Mayor Butch Berry wants to make sure voters know how much Eureka Springs may lose if a ballot initiative eliminates the Historic District Commission.
“In my forty-plus years as a preservation architect, I’ve never seen anything that has threatened our historic properties as much as this issue before the voters,” he said.
Paul Minze spearheaded the efforts to place an item on the Nov. 3 ballot calling for the elimination of the HDC. From the time he began collecting signatures on a petition, Minze has falsely claimed that the city will still have a historic district with guidelines similar to those currently in place. Arkansas law clearly requires the creation of a commission to oversee a historic district commission.
Without the commission, Eureka Springs would remain on the National Register as a historic district, but that honorary designation provides little or no protection from demolition, alteration, or neglect. Berry explained that Eureka Springs’ place on the National Register depends on the percentage of historic structures in the city, and that designation would change if a number of properties are demolished or significantly altered.
Berry also pointed out economic consequences. Much of the city’s tourist traffic depends on the preserved charm of its Victorian architecture. Businesses that depend on that tourism revenue help provide the city’s tax base. “If this passes what we know and what brings visitors to town could turn into Green Forest,” he said. “And it would all be because of one person’s resentment against a commission for catching him in violation of an ordinance for changing a historic building.”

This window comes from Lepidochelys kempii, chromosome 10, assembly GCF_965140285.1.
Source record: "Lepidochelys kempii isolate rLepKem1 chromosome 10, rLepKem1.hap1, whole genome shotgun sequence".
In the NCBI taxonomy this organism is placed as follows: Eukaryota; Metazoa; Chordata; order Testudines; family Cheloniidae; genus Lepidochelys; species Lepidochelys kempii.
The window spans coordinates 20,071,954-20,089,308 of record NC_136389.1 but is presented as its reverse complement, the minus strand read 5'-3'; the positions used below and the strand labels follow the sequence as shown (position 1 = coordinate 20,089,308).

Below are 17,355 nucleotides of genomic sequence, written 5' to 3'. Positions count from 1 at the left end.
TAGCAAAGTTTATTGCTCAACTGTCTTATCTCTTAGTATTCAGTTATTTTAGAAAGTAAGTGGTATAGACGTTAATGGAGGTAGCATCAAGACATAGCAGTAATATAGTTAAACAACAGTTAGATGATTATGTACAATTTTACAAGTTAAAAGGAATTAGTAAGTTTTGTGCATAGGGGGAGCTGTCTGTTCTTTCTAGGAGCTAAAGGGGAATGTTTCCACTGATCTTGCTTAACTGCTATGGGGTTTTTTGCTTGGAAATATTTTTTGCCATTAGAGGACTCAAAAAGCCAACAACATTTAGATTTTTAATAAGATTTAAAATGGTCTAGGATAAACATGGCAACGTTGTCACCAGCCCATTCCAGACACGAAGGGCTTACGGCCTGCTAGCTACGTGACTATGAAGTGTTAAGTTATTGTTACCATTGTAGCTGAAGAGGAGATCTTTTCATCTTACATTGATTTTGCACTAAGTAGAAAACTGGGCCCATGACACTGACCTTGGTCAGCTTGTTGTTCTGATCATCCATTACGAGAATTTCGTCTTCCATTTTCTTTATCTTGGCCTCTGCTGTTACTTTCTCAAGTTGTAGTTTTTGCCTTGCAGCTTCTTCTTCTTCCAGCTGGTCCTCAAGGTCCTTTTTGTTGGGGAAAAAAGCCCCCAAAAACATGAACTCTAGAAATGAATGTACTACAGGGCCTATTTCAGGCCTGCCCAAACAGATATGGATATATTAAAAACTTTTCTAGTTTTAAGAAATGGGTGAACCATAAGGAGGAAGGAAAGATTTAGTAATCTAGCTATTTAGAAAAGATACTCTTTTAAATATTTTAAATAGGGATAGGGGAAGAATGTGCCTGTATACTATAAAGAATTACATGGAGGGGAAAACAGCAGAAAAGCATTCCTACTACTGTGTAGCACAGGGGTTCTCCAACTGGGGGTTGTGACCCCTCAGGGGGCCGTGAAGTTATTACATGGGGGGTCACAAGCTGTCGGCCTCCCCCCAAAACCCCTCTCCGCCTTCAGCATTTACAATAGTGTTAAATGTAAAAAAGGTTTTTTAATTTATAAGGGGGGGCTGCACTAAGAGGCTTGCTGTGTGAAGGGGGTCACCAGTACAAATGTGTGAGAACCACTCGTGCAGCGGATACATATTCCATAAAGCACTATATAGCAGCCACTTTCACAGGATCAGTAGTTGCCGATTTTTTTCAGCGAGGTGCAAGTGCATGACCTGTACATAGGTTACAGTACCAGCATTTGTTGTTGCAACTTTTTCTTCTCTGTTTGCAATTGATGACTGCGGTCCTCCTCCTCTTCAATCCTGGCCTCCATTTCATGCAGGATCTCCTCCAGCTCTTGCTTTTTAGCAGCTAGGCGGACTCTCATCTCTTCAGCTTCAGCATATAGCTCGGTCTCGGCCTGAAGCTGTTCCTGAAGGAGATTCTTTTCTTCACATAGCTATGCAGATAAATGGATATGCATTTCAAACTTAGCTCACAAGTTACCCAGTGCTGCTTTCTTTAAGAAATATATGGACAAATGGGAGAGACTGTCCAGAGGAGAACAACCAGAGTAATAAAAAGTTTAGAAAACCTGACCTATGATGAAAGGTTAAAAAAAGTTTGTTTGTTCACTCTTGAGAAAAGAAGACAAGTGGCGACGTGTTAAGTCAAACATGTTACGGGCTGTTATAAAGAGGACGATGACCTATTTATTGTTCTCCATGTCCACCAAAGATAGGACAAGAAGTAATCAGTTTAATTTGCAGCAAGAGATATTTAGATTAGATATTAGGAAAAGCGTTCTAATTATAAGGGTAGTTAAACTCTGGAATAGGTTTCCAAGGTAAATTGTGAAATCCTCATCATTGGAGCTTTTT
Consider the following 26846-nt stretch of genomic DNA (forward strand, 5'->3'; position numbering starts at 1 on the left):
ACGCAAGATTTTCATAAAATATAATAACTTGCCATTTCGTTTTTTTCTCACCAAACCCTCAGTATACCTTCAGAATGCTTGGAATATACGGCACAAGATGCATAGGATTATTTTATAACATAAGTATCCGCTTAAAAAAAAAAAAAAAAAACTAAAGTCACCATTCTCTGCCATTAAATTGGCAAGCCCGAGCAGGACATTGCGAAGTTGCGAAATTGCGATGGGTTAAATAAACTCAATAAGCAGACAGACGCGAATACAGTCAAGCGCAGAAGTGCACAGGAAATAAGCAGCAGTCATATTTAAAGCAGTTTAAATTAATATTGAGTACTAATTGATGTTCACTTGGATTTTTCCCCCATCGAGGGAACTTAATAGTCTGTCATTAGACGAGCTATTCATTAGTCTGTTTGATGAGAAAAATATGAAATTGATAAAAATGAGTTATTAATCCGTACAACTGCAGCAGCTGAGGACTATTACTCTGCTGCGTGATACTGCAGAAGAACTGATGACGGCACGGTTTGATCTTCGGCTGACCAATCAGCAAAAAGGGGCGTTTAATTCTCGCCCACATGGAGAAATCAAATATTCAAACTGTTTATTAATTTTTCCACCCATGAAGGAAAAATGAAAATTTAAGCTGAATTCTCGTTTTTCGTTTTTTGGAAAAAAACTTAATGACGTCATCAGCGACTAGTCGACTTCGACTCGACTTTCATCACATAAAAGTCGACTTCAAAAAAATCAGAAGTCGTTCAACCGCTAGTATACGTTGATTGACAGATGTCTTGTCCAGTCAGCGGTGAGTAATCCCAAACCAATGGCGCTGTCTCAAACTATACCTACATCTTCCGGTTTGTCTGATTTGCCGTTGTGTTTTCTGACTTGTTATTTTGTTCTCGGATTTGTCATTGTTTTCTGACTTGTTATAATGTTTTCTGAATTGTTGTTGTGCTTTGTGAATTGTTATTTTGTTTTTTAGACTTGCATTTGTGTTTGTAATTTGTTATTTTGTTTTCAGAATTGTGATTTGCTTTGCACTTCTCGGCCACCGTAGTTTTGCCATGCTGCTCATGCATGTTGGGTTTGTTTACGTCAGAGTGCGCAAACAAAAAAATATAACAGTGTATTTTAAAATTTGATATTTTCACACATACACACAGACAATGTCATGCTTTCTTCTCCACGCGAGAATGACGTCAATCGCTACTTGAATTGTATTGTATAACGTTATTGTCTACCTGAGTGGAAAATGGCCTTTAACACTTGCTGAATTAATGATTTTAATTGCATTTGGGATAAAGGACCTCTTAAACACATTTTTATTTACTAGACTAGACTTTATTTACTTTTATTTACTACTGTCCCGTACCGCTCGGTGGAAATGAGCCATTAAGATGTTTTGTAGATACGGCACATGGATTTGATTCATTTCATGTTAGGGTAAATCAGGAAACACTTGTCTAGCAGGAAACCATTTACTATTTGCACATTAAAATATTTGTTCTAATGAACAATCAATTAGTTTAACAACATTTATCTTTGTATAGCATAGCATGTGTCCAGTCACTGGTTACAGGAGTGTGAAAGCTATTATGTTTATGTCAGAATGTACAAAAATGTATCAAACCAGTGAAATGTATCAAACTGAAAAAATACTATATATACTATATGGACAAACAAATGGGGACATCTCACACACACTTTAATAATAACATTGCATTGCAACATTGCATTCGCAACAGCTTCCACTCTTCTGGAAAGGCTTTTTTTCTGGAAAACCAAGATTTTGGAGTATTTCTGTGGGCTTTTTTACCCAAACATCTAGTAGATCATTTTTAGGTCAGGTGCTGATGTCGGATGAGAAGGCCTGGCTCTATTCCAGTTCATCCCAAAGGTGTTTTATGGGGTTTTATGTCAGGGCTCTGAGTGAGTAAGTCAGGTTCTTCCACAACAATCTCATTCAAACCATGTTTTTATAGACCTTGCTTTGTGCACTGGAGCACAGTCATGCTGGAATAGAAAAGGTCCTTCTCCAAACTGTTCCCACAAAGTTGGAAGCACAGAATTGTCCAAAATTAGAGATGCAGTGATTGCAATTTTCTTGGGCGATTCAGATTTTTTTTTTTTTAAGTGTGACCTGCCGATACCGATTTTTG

In 2014, Minze bought a house at 35 Mountain St. In January 2015, his contractor came to a meeting of the HDC and received approval for some exterior work. Minze had asked to move a window to bring it into alignment with other nearby windows. This request was denied, and at another HDC meeting in July, commissioners told Minze not to move the window. At the time, Minze expressed his disappointment with the HDC ruling, although the commission consistently enforces the guidelines pertaining to windows: “Windows should be preserved in their original location and design.”
In many other states, an appeal from an HDC goes to the Planning Commission or city council. Arkansas state law dictates that appeals go directly to circuit court. Instead of filing an appeal, Minze had his contractors move the window anyway. After the city placed a Stop Work Order on the property, Minze and the city ended up in circuit court.
Judge Scott Jackson ordered the city to allow Minze to proceed with repairs to his roof and porch. With regards to the window in question, however, Jackson backed up the city. “The only finding this court can make is to move the window back,” he said. “You were told ‘no’ and you moved it anyway.”
Minze continues with the appeals process and has not moved the window back. In an Independent interview, he said he has spent more than $80,000 in legal fees in pursuit of his cause.